Parkite’s legacy preserved
Wendy Fisher has championed open space for years and knows firsthand how easy it is to get caught up in the daily fight to protect Summit County’s landscapes.
Fisher, the executive director of Utah Open Lands, said the organization thrives on the work of its members, adding “We don’t do it alone.” The nonprofit land trust conservancy aims to preserve open space by working with private landowners, government agencies and communities.
But, Fisher said, she is seldom given the opportunity “to demonstrate in a big and celebratory way the people who I couldn’t do my job without.”
“And one of those people is Sally Elliott,” Fisher said. “You don’t get that opportunity very often to say thank you to people who you consider to be mentors and the people who you know spend time bolstering Utah Open Lands instead of doing other things.”
Utah Open Lands honored the longtime Prospector resident and fixture in city and county politics on Oct. 8 with the organization’s Legacy Award for Leadership at the Hi Ute Pancake Preservation Celebration. More than 100 people attended.
“I’m sure Sally wouldn’t call it a sacrifice, but you’re often taking time away from something else, and Sally has taught me a lot of things over the years,” Fisher said. “She taught me the importance of fighting the good fight, and of diplomacy, and to be able to honor her was a great moment.
“We gave her the award and then put her to work flipping flapjacks in true Sally fashion,” she said.
Utah Open Lands was the first local land trust in the state more than 25 years ago when Summit County was one of the five fastest growing counties in the nation, according to the organization’s website. Fisher said the nonprofit formed after several different individuals within the community, including Elliott, came together to preserve the space before it was overrun with development.
The Legacy Award for Leadership is, first and foremost, about honoring people who have continued to participate with the organization and through their leadership have left a Legacy of open space protection, Fisher said.
“This year there was just no question with the board of directors that Sally Elliott deserved it,” Fisher said. “Beyond what she has done for Utah Open Lands, part of what this award is about is recognizing the leadership that this person exemplifies. From our perspective, leadership in a legacy capacity is really about making a fundamental and pivotal difference.”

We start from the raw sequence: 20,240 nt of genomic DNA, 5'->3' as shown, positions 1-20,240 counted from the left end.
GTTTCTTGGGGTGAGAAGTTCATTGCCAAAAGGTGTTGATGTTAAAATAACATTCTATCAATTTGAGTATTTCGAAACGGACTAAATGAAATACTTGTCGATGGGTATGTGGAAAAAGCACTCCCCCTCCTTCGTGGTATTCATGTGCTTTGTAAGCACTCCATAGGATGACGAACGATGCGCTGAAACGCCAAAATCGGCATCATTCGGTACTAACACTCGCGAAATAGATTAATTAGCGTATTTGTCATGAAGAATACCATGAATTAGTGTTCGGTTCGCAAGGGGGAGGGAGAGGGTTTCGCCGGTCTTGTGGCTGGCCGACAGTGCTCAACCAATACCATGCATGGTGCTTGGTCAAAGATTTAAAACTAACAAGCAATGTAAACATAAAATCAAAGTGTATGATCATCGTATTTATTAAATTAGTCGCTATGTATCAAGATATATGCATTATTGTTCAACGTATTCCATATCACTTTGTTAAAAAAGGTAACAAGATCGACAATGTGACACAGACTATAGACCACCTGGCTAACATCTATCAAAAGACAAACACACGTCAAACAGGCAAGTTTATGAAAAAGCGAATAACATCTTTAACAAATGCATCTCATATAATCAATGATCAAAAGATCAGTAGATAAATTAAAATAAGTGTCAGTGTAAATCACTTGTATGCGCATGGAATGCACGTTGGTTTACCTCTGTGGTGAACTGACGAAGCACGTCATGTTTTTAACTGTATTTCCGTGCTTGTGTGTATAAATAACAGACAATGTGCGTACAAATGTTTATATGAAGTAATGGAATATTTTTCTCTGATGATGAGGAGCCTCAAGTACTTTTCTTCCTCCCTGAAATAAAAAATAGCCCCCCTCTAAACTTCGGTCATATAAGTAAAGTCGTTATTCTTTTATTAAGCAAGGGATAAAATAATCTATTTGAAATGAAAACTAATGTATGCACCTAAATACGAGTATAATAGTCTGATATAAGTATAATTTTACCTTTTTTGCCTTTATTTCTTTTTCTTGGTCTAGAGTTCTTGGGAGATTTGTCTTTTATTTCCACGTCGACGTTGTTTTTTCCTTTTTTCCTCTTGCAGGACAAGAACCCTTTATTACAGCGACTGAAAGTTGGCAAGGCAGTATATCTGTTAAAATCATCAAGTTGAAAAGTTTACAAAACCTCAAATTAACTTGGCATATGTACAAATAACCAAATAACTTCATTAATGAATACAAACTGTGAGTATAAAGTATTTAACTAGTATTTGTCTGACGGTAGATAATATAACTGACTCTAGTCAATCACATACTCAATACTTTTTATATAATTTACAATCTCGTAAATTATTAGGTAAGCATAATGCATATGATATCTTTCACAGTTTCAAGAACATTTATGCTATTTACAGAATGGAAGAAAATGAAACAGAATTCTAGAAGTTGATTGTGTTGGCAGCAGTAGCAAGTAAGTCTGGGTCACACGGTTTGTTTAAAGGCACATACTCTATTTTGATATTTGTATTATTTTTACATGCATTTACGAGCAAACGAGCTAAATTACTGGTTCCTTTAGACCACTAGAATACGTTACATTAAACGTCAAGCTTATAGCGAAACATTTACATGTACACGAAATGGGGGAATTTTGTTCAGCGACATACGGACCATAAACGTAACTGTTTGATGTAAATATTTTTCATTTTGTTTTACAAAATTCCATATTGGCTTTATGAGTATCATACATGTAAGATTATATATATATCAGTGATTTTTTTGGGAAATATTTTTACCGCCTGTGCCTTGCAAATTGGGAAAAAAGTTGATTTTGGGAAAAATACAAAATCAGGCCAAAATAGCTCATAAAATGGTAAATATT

Elliott said she was “just astounded and thrilled to death” to be honored. She has been involved with preservation and conservation projects for 26 years. When she first ran for elected office in 1989, the basis of her campaign stressed the importance of maintaining a certain quality of life.
“It’s just one of those issues that hadn’t yet emerged, but I knew how important trails and open space were to people” Elliott said. “It is part of the reason why we live here and we have also lost some key parcels over the years.”
In the early 1990s, Elliott and others helped negotiate the purchase of the McPolin Farm. She added, “We didn’t really know what we were doing.” From those efforts, several committees emerged to purchase and recommend open space parcels for preservation.
“Many, many, many people have played a role in the open space that we have,” Elliott said. “I haven’t don’t anything all by myself. I didn’t come into this knowing a thing. It’s just one of the little pieces of the puzzle that fits together with everyone working on shared goals. All of that has made us the really unique destination that we are.”
Elliott was also instrumental in helping organize the Mountain Trails Foundation.
Chuck Klingenstein, a Snyderville Basin Planning Commissioner and former member of the Utah Open Lands board of directors, said Elliott has been the glue that has brought together some of the key players in preservation.
“One of the great joys over the years has been working for and with Sally. She is such a motivator and she doesn’t just say it she really leads the charge to get things done whether it is open space or mining history and preservation,” Klingenstein said.
“Utah Open Lands honoring Sally is so appropriate because she has been in the middle of it for so many years and been a crucial part of open space and outright acquisition,” he said.
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Summit County’s filing states, “Hideout (and developers Josh) Romney and (Nate) Brockbank seek nothing less than to overturn decades of careful land use planning and community development: with non-contiguous land in Summit County they do not own.”